GATLINBURG, Tenn. (AP) — The Tennessee Historical Commission is blocking a plan by Memphis city leaders to move a statue honoring a Confederate general and early Ku Klux Klan leader out of the downtown area.
The Knoxville News Sentinel reports (http://bit.ly/2dVcIM7 ) the commission denied an application to waive criteria for the statue's removal under the Tennessee Heritage Protection Act, which bars removing or disturbing war memorials on public property.
The Memphis City Council voted in August 2015 to relocate the statue and move the buried remains of Nathan Bedford Forrest and his wife from a park near downtown Memphis. The vote came during a national wave of efforts to remove symbols of the Confederacy from public spaces following the slayings of nine black churchgoers in Charleston, South Carolina.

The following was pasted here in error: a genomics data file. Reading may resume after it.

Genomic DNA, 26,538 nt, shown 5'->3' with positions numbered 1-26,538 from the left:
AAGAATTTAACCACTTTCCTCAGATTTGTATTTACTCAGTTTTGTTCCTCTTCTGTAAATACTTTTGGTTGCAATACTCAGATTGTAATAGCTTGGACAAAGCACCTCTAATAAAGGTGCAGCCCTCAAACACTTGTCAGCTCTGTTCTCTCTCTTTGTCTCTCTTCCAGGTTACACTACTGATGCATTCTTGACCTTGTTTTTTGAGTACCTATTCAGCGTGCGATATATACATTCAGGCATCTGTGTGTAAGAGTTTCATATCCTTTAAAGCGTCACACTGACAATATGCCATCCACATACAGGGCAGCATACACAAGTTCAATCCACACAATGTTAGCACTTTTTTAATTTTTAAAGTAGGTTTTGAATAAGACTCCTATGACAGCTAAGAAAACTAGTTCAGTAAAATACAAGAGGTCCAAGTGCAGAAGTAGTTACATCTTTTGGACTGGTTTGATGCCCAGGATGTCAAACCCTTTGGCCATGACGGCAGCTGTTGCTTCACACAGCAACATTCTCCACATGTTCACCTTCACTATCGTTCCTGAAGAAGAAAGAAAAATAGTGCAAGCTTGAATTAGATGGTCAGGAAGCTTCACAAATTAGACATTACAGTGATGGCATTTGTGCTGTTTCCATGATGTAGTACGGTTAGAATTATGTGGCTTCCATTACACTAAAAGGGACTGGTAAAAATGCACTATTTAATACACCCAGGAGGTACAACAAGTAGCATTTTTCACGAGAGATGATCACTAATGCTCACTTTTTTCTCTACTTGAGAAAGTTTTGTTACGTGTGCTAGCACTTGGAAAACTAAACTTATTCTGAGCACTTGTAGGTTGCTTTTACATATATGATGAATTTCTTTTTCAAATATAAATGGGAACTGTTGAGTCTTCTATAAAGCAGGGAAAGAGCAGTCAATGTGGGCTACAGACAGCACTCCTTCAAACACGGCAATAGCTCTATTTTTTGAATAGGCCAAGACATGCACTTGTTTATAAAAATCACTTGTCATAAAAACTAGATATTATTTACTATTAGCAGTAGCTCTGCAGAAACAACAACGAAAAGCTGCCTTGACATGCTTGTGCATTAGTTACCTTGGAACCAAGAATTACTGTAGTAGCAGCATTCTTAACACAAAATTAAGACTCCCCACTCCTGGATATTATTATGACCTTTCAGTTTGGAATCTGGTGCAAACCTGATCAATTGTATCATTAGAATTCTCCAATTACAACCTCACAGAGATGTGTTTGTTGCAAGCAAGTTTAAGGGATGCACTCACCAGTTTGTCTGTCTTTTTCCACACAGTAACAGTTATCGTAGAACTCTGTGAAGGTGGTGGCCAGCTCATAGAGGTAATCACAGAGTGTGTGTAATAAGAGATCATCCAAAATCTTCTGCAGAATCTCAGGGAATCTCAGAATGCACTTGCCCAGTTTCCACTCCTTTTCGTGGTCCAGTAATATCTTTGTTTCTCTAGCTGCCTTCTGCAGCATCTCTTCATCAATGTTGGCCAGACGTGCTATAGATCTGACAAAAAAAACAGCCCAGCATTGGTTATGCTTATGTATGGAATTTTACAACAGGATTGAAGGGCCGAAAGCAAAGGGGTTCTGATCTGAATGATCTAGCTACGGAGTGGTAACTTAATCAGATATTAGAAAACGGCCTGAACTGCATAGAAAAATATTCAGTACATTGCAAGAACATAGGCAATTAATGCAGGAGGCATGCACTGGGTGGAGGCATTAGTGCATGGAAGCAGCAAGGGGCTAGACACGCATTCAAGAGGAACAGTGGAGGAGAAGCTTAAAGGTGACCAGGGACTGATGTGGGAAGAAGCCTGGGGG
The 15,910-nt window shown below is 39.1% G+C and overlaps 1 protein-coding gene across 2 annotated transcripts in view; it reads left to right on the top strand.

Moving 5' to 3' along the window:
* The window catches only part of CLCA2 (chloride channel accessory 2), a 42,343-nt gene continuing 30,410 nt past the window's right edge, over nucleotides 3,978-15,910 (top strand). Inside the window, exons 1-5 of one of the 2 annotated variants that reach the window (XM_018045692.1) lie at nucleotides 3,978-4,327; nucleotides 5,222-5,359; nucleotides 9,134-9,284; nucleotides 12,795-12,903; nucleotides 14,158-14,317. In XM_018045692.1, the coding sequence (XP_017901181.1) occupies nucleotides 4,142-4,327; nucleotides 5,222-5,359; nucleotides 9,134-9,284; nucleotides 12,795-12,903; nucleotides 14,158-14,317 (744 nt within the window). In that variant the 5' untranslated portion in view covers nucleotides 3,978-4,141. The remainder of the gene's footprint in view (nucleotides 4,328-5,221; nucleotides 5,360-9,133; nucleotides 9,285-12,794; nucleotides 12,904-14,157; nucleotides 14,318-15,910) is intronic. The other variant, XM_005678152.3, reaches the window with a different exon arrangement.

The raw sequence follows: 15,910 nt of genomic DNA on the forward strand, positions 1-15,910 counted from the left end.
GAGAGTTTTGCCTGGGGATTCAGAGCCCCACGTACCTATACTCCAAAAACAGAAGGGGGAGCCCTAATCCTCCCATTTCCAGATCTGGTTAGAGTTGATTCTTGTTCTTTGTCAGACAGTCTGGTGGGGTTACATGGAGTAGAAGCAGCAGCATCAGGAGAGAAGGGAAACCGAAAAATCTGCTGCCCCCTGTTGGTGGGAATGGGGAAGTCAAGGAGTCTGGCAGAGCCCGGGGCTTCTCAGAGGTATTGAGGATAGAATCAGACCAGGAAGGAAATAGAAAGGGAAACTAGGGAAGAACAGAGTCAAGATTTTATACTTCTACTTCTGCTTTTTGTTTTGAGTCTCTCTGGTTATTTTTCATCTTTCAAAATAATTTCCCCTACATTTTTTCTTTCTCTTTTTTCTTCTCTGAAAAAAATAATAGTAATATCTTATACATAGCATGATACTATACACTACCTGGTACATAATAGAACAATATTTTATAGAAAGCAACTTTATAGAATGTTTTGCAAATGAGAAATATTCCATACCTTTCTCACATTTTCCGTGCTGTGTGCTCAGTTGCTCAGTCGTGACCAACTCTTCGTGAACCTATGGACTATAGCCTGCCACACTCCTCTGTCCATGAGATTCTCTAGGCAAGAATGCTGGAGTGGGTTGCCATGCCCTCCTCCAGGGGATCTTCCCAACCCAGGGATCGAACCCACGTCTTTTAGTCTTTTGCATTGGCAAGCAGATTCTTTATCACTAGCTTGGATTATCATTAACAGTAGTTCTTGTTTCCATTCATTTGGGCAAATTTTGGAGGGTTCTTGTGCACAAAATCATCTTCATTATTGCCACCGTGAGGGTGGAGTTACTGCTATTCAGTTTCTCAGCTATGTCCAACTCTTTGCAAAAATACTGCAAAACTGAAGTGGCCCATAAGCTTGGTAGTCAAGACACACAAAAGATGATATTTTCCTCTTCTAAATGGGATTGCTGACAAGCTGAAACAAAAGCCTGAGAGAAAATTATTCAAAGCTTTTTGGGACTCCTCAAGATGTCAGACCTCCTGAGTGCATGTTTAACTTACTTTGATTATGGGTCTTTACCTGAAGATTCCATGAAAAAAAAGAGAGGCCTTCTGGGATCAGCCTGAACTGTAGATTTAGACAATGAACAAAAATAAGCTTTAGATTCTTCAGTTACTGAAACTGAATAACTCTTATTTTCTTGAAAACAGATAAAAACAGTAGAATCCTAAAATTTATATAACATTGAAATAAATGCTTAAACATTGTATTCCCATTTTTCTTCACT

A man charged with murder in the killings was found to have posed in a photo with a Confederate flag.
Memphis city attorney Allan Wade, who filed the waiver with the commission, sought to have the statue relocated to a "more suitable location."
The city needs support from the Forrest family and approval from the Chancery Court to move the bodies of Forrest and his wife to a cemetery. It wasn't clear if city officials had moved forward with those requests, or if it planned to request a waiver again the next time the commission meets, in February.
Information from: Knoxville News Sentinel, http://www.knoxnews.com